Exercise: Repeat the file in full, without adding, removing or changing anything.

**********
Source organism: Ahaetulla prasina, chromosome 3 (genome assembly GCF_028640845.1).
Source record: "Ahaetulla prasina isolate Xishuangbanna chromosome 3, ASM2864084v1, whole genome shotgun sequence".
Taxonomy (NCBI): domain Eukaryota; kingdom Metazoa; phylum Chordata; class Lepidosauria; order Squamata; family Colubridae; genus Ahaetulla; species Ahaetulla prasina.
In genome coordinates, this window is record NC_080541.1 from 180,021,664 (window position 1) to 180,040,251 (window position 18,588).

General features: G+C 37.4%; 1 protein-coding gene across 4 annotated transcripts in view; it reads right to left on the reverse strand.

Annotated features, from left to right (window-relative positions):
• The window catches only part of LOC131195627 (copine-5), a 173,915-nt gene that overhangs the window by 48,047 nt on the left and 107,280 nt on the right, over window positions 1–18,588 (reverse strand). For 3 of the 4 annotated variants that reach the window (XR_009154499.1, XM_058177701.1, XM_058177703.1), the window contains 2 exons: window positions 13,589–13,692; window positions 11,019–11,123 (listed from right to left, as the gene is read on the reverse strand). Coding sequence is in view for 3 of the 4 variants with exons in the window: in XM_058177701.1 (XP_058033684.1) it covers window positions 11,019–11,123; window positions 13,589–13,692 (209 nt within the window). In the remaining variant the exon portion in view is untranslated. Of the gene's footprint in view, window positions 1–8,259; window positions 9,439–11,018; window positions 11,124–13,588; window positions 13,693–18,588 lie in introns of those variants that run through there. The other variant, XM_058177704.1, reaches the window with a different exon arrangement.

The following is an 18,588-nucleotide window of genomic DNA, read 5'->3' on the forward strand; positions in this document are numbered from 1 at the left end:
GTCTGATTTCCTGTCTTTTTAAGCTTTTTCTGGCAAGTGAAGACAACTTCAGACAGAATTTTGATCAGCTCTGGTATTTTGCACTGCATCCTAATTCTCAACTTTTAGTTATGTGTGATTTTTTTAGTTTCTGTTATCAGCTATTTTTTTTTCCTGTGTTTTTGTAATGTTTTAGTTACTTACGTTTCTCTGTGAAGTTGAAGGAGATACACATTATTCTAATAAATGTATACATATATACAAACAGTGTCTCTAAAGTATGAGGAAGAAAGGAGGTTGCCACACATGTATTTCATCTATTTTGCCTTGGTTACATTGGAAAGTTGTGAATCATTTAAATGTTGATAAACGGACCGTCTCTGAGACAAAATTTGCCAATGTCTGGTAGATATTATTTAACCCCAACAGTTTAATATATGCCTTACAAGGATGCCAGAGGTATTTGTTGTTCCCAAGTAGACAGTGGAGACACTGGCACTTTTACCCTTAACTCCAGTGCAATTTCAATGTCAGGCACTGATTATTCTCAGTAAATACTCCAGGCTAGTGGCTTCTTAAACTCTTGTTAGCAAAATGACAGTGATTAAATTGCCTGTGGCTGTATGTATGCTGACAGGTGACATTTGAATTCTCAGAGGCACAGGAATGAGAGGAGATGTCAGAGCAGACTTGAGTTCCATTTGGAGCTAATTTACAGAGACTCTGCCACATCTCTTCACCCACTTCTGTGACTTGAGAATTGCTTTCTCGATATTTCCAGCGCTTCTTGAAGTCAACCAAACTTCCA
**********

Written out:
Source organism: Ahaetulla prasina, chromosome 3 (genome assembly GCF_028640845.1).
Source record: "Ahaetulla prasina isolate Xishuangbanna chromosome 3, ASM2864084v1, whole genome shotgun sequence".
Taxonomy (NCBI): domain Eukaryota; kingdom Metazoa; phylum Chordata; class Lepidosauria; order Squamata; family Colubridae; genus Ahaetulla; species Ahaetulla prasina.
In genome coordinates, this window is record NC_080541.1 from 180,021,664 (window position 1) to 180,040,251 (window position 18,588).

General features: G+C 37.4%; 1 protein-coding gene across 4 annotated transcripts in view; it reads right to left on the reverse strand.

Annotated features, from left to right (window-relative positions):
• The window catches only part of LOC131195627 (copine-5), a 173,915-nt gene that overhangs the window by 48,047 nt on the left and 107,280 nt on the right, over window positions 1–18,588 (reverse strand). For 3 of the 4 annotated variants that reach the window (XR_009154499.1, XM_058177701.1, XM_058177703.1), the window contains 2 exons: window positions 13,589–13,692; window positions 11,019–11,123 (listed from right to left, as the gene is read on the reverse strand). Coding sequence is in view for 3 of the 4 variants with exons in the window: in XM_058177701.1 (XP_058033684.1) it covers window positions 11,019–11,123; window positions 13,589–13,692 (209 nt within the window). In the remaining variant the exon portion in view is untranslated. Of the gene's footprint in view, window positions 1–8,259; window positions 9,439–11,018; window positions 11,124–13,588; window positions 13,693–18,588 lie in introns of those variants that run through there. The other variant, XM_058177704.1, reaches the window with a different exon arrangement.

The following is an 18,588-nucleotide window of genomic DNA, read 5'->3' on the forward strand; positions in this document are numbered from 1 at the left end:
GTCTGATTTCCTGTCTTTTTAAGCTTTTTCTGGCAAGTGAAGACAACTTCAGACAGAATTTTGATCAGCTCTGGTATTTTGCACTGCATCCTAATTCTCAACTTTTAGTTATGTGTGATTTTTTTAGTTTCTGTTATCAGCTATTTTTTTTTCCTGTGTTTTTGTAATGTTTTAGTTACTTACGTTTCTCTGTGAAGTTGAAGGAGATACACATTATTCTAATAAATGTATACATATATACAAACAGTGTCTCTAAAGTATGAGGAAGAAAGGAGGTTGCCACACATGTATTTCATCTATTTTGCCTTGGTTACATTGGAAAGTTGTGAATCATTTAAATGTTGATAAACGGACCGTCTCTGAGACAAAATTTGCCAATGTCTGGTAGATATTATTTAACCCCAACAGTTTAATATATGCCTTACAAGGATGCCAGAGGTATTTGTTGTTCCCAAGTAGACAGTGGAGACACTGGCACTTTTACCCTTAACTCCAGTGCAATTTCAATGTCAGGCACTGATTATTCTCAGTAAATACTCCAGGCTAGTGGCTTCTTAAACTCTTGTTAGCAAAATGACAGTGATTAAATTGCCTGTGGCTGTATGTATGCTGACAGGTGACATTTGAATTCTCAGAGGCACAGGAATGAGAGGAGATGTCAGAGCAGACTTGAGTTCCATTTGGAGCTAATTTACAGAGACTCTGCCACATCTCTTCACCCACTTCTGTGACTTGAGAATTGCTTTCTCGATATTTCCAGCGCTTCTTGAAGTCAACCAAACTTCCA